The G20 Finance Ministerial Meeting at Chengdu
Alissa Wang, Researcher, G7 and G20 Research Groups
July 25, 2016
On July 23-24, 2016, G20 finance ministers and central bank governors met in Chengdu, China amidst a context of increasing global uncertainty created by the recent Brexit vote and worries of U.S. trade protectionism brought on by its presidential elections' campaign. Against this backdrop China took a strong leadership role, repositioning itself as the "stability anchor" for the global economy as Premier Li Keqiang said prior to the meeting.
To address the economic challenges posed by recent developments and to restore confidence in the global economy, G20 finance ministers and central bank governors pledged to pursue inclusive growth while preserving an open trading system. The communiqué voiced the G20 members' determination to use all policy tools to support inclusive, strong and sustainable growth. It highlighted the essential role of structural reforms, beyond monetary and fiscal policies. Participants endorsed the Framework Working Group's recently completed Enhanced Structural Reform Agenda, and restated the need to pay attention to country-specific circumstances. On trade, they reiterated their support for an open trading system with attention to inclusive economic growth. Significantly, the communiqué mentioned the negative impact on trade of excess capacity in the steel industry. In reference to the recent complaints about China's steel overproduction, the communiqué stated that effective steps will be taken "to address the challenges so as to enhance market function and encourage adjustment." The issue will also be taken to the Steel Committee of the Organisation for Economic Co-operation and Development, raising the potential of forming a global forum for discussion and cooperation.
On infrastructure, the communiqué built on the declaration from the finance ministers and central bank governors meeting held in Shanghai on February 27, 2016. It launched the Global Infrastructure Connectivity Alliance for cooperation in infrastructure projects and reiterated support for increasing quota shares for developing countries and emerging markets. The February communiqué also welcomed China's increasing role in the Paris Club for sovereign debt issues, and raised the potential for membership.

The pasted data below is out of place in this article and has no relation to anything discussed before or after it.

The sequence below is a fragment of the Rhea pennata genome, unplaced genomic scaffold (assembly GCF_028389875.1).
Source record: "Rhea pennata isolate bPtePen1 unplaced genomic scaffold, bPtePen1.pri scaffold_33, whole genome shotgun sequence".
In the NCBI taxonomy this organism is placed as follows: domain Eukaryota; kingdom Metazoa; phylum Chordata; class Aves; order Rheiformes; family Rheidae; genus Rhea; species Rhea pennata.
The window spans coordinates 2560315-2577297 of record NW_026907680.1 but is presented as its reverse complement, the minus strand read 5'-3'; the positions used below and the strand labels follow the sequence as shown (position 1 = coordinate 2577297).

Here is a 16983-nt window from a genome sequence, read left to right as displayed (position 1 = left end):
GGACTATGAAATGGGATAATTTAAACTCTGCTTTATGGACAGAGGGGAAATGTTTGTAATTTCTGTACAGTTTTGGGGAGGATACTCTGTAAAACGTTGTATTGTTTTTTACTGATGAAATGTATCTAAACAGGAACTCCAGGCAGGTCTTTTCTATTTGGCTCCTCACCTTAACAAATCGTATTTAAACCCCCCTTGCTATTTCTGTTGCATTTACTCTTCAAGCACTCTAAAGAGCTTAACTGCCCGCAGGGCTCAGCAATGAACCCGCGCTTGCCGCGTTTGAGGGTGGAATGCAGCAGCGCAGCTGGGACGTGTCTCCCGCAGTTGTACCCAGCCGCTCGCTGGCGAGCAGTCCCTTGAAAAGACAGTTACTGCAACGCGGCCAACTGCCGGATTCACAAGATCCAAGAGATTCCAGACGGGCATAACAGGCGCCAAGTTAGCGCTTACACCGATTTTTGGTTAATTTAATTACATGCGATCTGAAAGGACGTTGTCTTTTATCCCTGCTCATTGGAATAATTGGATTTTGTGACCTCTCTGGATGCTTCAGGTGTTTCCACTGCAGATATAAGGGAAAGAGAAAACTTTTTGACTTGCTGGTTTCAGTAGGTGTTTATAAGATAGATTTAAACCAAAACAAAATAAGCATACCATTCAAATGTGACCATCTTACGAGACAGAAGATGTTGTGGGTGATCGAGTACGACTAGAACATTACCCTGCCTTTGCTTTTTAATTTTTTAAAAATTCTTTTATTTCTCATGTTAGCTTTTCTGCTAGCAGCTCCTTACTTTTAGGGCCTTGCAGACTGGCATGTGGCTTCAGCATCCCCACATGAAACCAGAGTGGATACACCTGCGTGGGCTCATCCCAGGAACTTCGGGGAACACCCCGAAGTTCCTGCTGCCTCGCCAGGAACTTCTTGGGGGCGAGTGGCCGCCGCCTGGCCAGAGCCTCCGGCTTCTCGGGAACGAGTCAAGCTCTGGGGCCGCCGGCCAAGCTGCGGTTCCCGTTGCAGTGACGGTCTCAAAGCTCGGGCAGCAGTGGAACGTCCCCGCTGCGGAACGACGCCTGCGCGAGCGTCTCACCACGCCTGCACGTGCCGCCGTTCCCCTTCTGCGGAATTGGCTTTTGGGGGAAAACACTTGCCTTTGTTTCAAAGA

In light of recent terrorist attacks, the Chengdu participants condemned terrorism in all its forms and voiced support for implementing the Financial Action Task Force (FATF) standards. They set a monitoring timeline for the FATF to review progress by March 2017. On climate change, they focused on green finance. Participants adopted the Green Finance Synthesis Report and the voluntary actions submitted by the Green Finance Study Group, which was created by China earlier in its presidency. They encouraged the full and timely implementation of the Paris Agreement as well as the implementation of the G20's 2009 commitment to rationalize and phase out inefficient fossil fuel subsidies.
The Chengdu meeting thus marked an important shift from the previous finance ministers and central bank governors' meetings during China's 2016 presidency. Whereas the February Shanghai meeting highlighted China's slowing economic growth and its other economic problems, causing it to be perceived as a possible source of vulnerability for global economic stability, the Chengdu meeting in July saw China establish itself as a source of stability and a robust leader in a context of heightened global uncertainty created by crises elsewhere in the economic field and beyond.
[back to top]
Alissa Wang is a research assistant at the G7 and G8 Research Group, the G20 Research Group, the BRICS Research Group and the Global Health Diplomacy Program, based at the Munk School of Global Affairs in Trinity College at the University of Toronto. She is pursuing an undergraduate degree with a specialist in international relations, a major in global health and a minor in political science. She is an editor for the reports produced by the G20 Research Group summit studies team, an analyst for the G7 Research Group summit studies team, and works on compliance research. Alissa is interested in Chinese history and politics as well as China's role in global governance. She was a member of the field team at the G7 Elmau Summit in Germany in 2015 and the G7 Ise Shima Summit in Japan in 2016.
This Information System is provided by the University of Toronto Library
All contents copyright © 2019. University of Toronto unless otherwise stated. All rights reserved.